The actor Edmund Kean was born in London on this day in 1737 (though some sources say otherwise). Kean was a regular patron of the Coal Hole tavern near Carting Lane (or Farting Lane, if you prefer), and his early schooling took place in Orange Street, near Leicester Square.

Orange Street was nothing to do with fruit. it is not the site of a former orchard or an orange-sellers’ haunt. One explanation is that it was named after William III, William of Orange and grandson of Charles I, who became joint monarch with his wife Mary in 1689. (Coincidentally, William was also born on the 4th of November, in 1650; he and Mary were married on the 4th of November 1677.)

Another explanation is that building of the street was begun in the 1670s and the area at that time was a favoured spot for stabling of courtiers’ horses. There were several mews there, including the Green and Blue Mews. The stables of James Scott, Duke of Monmouth, stood partly on the site of Orange Street;  it is likely that his stables were called Orange Mews to differentiate from the other colours.

The development of the street was finished in the 1690s; by then the unfortunate Monmouth would have had no interest in his horses, having been beheaded in 1685.

The story of Monmouth’s execution is a particularly grisly one: the executioner, Jack Ketch, had a bad day (though not quite as bad as Monmouth’s): he took five attempts with his axe to complete the job and even then had to finish it with a knife. The post of public executioner was a hated, albeit lucrative, one; Ketch, who held the post for more than two decades, was particularly loathed. After his death in 1686 his name was used to refer to all public executioners. It can also be used to refer to death or the devil.

Pageantmasters, Lord Mayors, and quills

EAS_4010Following on from a Twitter snippet provided by @CityandLivery today, let’s take a quick look at Pageantmaster Court. That, happily, takes its name from a Pageantmaster, currently Dominic Reid, and its connection to the Lord Mayor’s Show.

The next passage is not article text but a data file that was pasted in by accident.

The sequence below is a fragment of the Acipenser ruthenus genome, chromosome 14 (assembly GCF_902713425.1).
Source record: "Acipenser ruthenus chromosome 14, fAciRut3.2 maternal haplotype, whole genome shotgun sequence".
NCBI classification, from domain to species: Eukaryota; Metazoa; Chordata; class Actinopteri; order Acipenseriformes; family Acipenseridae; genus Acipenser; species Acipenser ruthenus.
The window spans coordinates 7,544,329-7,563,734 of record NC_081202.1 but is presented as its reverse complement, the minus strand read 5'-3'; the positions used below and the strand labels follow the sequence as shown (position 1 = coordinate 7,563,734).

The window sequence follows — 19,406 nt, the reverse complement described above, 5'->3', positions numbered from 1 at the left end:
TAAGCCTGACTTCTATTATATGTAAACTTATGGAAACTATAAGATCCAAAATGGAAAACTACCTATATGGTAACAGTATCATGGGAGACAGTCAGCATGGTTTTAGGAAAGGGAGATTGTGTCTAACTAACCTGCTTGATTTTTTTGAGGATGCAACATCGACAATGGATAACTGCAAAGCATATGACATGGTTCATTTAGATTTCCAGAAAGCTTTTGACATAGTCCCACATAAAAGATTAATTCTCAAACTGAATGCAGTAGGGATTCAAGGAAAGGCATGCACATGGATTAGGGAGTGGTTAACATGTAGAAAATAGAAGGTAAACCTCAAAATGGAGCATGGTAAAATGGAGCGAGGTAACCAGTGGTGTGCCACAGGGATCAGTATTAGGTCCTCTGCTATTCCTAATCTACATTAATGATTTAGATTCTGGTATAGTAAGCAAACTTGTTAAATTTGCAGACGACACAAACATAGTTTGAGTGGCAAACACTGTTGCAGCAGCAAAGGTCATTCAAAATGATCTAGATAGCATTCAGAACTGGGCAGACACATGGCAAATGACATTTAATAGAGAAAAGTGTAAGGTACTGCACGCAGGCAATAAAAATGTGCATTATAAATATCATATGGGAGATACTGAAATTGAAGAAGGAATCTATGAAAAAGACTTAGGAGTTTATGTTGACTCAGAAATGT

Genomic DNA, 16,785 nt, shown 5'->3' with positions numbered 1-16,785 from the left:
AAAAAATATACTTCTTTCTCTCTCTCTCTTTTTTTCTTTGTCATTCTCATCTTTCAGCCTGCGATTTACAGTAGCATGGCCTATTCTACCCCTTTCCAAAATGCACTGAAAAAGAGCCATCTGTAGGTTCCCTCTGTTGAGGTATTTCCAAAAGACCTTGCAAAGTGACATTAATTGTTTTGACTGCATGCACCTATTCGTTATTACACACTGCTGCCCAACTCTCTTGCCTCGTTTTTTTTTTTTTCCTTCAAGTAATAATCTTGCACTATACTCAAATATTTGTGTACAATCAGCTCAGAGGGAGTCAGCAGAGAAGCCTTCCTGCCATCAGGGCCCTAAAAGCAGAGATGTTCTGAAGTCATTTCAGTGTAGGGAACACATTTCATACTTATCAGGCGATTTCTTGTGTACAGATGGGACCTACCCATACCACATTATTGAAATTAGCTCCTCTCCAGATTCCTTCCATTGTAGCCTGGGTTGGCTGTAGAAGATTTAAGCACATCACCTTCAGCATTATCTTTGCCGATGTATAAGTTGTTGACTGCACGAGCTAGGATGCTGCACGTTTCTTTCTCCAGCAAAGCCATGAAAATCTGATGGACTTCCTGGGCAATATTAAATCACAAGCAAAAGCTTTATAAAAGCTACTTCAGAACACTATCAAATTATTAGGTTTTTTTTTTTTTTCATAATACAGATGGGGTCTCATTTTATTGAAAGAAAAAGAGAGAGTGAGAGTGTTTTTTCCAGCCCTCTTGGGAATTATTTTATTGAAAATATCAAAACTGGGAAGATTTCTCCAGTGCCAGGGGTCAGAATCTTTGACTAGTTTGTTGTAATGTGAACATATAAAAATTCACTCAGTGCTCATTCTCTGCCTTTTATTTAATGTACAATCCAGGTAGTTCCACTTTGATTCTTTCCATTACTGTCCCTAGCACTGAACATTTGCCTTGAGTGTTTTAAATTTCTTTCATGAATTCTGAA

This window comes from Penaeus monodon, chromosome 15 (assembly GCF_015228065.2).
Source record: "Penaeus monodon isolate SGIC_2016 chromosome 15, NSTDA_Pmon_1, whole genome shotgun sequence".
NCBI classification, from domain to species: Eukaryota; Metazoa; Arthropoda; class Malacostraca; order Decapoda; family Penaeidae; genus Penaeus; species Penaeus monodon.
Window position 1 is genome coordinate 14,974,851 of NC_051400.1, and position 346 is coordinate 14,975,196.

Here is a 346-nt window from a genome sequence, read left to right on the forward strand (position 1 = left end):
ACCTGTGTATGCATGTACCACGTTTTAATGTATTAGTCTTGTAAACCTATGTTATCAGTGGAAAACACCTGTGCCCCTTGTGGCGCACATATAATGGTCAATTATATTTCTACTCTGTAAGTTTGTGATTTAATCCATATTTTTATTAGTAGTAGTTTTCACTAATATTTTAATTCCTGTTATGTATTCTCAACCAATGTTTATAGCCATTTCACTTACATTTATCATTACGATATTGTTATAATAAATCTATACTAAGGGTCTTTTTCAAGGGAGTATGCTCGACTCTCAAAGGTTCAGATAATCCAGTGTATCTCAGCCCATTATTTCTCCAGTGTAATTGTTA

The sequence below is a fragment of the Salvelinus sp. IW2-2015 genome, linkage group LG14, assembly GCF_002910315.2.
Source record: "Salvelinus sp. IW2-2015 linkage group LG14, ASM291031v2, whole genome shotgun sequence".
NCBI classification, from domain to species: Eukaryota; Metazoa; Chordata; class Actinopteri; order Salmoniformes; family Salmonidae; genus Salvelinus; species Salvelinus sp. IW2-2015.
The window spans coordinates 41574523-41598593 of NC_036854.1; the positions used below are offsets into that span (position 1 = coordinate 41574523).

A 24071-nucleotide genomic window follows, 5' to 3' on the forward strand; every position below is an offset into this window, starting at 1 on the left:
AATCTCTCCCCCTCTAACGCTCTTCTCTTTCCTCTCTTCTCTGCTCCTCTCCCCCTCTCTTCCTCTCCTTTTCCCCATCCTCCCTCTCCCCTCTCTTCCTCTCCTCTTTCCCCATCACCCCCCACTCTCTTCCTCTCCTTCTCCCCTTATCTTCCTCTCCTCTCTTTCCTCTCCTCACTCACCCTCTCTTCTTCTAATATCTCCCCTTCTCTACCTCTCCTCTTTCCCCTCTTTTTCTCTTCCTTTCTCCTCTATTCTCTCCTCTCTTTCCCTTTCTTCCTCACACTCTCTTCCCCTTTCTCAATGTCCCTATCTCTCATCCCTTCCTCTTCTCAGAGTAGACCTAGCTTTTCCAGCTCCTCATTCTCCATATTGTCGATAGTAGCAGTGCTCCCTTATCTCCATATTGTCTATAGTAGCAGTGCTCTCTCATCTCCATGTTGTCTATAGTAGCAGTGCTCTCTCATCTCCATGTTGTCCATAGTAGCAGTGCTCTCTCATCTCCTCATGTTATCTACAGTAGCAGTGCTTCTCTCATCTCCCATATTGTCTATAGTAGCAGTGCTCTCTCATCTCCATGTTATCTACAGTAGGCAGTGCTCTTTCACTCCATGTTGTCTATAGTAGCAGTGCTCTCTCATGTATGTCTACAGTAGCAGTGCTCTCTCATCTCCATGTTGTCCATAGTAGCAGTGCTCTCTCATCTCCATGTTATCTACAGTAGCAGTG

The Lord Mayor’s Show – the largest unrehearsed procession in the world – takes place this year on 8 November, the day after the new Lord Mayor takes up office. The tradition dates back to 1215 when King John allowed the Mayor of London to become one of the first elected offices in the modern world.

A condition of this was that every year the newly-elected Mayor should present himself at court and swear loyalty to the Crown. This duty became a more and more grand affair and, by the 16th century, was known worldwide as the Lord Mayor’s Show. London’s most famous diarist, Samuel Pepys, regularly recorded the event in his diaries, starting in 1660.

Key to the show is the Pageantmaster, who organizes the procession, inspects the route, and ensures that all runs smoothly and to time on the day. The importance of this role is reflected in Pageantmaster Court, a 20th-century name for a court that runs off Ludgate Hill. Every year the Pageantmaster processes past Pageantmaster Court during The Lord Mayor’s Show.


The quill in question

Incidentally, another duty of the Lord Mayor is to officiate at the Changing of the Quill ceremony, part of the John Stow Memorial Service at St Andrew Undershaft Church in St Mary Axe. This year’s event was presided over by the incumbent Lord Mayor, Fiona Woolf, who is only the second woman to have held the post.